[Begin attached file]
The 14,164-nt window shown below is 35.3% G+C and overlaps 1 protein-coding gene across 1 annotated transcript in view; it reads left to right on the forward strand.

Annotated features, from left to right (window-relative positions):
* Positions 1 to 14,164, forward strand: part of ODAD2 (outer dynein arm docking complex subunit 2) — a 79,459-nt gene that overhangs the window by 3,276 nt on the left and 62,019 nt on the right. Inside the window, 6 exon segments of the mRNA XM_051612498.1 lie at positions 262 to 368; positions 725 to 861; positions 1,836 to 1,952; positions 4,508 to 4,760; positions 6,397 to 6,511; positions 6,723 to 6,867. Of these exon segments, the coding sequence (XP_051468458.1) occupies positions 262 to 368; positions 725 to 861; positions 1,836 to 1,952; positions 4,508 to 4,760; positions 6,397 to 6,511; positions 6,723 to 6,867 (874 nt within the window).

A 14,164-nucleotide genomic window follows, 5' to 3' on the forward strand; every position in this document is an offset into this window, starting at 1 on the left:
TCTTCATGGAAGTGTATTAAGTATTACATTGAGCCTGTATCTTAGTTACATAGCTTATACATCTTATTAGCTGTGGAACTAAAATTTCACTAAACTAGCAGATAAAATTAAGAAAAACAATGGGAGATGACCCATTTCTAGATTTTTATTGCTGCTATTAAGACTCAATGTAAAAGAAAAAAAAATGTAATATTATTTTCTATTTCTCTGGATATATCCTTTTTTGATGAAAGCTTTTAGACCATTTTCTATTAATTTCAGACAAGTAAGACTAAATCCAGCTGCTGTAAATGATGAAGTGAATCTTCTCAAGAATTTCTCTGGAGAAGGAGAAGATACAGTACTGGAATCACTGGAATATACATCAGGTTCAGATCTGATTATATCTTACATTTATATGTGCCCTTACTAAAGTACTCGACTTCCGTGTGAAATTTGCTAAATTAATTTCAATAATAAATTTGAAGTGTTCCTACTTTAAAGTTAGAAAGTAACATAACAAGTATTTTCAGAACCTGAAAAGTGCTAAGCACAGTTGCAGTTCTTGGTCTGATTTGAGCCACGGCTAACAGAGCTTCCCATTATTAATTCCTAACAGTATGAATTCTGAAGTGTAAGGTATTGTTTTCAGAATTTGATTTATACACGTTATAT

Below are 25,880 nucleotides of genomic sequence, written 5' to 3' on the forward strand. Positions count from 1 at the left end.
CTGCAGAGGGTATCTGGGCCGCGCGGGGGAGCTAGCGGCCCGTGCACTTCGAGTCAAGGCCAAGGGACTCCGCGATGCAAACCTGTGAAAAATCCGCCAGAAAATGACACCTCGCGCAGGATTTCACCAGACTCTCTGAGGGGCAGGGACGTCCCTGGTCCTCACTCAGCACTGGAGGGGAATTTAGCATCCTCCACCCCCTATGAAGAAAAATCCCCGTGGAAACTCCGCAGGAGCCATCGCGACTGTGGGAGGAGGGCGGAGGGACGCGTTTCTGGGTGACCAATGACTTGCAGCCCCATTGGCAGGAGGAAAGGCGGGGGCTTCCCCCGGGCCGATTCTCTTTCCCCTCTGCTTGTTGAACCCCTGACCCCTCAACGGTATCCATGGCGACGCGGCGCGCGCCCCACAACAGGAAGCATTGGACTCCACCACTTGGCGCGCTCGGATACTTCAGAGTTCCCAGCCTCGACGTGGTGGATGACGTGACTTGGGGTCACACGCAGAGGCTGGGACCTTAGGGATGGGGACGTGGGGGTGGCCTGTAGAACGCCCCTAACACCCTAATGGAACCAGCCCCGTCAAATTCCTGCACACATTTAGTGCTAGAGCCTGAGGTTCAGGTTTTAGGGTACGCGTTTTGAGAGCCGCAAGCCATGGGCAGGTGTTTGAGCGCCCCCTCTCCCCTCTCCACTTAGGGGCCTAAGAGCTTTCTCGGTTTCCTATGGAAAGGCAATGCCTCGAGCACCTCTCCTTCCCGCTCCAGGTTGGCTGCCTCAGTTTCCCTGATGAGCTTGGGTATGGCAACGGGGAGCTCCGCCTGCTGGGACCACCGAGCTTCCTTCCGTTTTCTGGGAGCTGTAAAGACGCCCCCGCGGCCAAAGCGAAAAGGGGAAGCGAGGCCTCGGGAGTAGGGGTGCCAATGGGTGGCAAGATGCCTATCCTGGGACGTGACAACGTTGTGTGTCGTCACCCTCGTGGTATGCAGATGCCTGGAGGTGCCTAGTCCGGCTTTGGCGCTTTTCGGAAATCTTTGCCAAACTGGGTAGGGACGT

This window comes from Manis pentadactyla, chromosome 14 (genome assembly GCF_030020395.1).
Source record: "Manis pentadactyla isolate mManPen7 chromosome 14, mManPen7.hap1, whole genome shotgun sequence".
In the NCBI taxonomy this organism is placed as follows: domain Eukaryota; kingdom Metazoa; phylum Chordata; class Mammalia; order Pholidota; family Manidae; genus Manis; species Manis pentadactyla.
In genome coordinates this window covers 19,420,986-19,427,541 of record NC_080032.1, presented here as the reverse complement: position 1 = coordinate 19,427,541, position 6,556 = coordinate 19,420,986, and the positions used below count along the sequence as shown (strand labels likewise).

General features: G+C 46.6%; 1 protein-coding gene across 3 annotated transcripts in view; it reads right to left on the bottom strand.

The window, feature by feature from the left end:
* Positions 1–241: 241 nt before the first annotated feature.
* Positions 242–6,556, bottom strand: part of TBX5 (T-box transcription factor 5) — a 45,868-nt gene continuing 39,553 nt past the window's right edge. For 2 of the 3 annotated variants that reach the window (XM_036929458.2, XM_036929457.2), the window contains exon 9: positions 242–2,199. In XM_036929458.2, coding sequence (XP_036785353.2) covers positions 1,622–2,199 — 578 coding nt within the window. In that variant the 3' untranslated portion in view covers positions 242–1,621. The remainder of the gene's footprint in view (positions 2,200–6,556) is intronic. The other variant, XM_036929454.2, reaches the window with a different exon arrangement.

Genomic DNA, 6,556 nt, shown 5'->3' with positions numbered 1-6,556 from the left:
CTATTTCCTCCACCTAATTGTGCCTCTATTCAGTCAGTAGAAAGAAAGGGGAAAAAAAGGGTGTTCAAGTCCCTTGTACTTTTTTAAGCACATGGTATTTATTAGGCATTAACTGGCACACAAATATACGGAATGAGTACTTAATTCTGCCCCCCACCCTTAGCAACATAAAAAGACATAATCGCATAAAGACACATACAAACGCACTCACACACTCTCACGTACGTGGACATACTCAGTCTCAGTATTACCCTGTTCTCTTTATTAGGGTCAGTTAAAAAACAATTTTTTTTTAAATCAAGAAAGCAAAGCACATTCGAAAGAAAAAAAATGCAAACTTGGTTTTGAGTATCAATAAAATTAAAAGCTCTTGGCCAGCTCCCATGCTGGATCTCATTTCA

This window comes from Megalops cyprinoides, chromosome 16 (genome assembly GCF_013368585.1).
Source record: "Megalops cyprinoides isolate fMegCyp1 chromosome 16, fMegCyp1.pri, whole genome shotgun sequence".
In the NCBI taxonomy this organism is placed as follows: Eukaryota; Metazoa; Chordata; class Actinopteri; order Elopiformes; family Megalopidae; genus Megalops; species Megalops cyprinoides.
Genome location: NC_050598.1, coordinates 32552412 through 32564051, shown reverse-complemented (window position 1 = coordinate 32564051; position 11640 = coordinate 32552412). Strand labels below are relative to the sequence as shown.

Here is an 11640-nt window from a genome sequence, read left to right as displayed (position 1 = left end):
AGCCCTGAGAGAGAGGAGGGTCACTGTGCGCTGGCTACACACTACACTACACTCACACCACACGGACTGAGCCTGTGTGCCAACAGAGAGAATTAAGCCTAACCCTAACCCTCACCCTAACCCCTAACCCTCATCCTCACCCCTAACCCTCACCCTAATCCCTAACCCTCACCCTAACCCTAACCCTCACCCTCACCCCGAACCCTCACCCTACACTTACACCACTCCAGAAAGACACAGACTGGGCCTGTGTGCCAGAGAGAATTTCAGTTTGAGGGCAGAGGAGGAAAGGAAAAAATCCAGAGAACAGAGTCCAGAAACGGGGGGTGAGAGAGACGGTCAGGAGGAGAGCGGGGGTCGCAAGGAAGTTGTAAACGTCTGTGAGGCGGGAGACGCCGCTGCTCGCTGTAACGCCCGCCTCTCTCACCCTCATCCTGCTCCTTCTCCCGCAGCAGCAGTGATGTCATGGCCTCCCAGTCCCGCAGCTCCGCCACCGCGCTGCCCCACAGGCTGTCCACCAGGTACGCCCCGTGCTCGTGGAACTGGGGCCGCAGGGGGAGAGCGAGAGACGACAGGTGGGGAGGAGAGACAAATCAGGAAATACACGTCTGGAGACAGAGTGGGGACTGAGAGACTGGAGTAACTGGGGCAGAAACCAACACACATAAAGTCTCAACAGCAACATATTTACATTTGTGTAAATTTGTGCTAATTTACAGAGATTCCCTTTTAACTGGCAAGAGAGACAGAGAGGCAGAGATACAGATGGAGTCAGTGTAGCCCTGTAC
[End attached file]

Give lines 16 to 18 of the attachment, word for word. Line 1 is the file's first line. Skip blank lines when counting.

Genomic DNA, 6,556 nt, shown 5'->3' with positions numbered 1-6,556 from the left:
CTATTTCCTCCACCTAATTGTGCCTCTATTCAGTCAGTAGAAAGAAAGGGGAAAAAAAGGGTGTTCAAGTCCCTTGTACTTTTTTAAGCACATGGTATTTATTAGGCATTAACTGGCACACAAATATACGGAATGAGTACTTAATTCTGCCCCCCACCCTTAGCAACATAAAAAGACATAATCGCATAAAGACACATACAAACGCACTCACACACTCTCACGTACGTGGACATACTCAGTCTCAGTATTACCCTGTTCTCTTTATTAGGGTCAGTTAAAAAACAATTTTTTTTTAAATCAAGAAAGCAAAGCACATTCGAAAGAAAAAAAATGCAAACTTGGTTTTGAGTATCAATAAAATTAAAAGCTCTTGGCCAGCTCCCATGCTGGATCTCATTTCA

This window comes from Megalops cyprinoides, chromosome 16 (genome assembly GCF_013368585.1).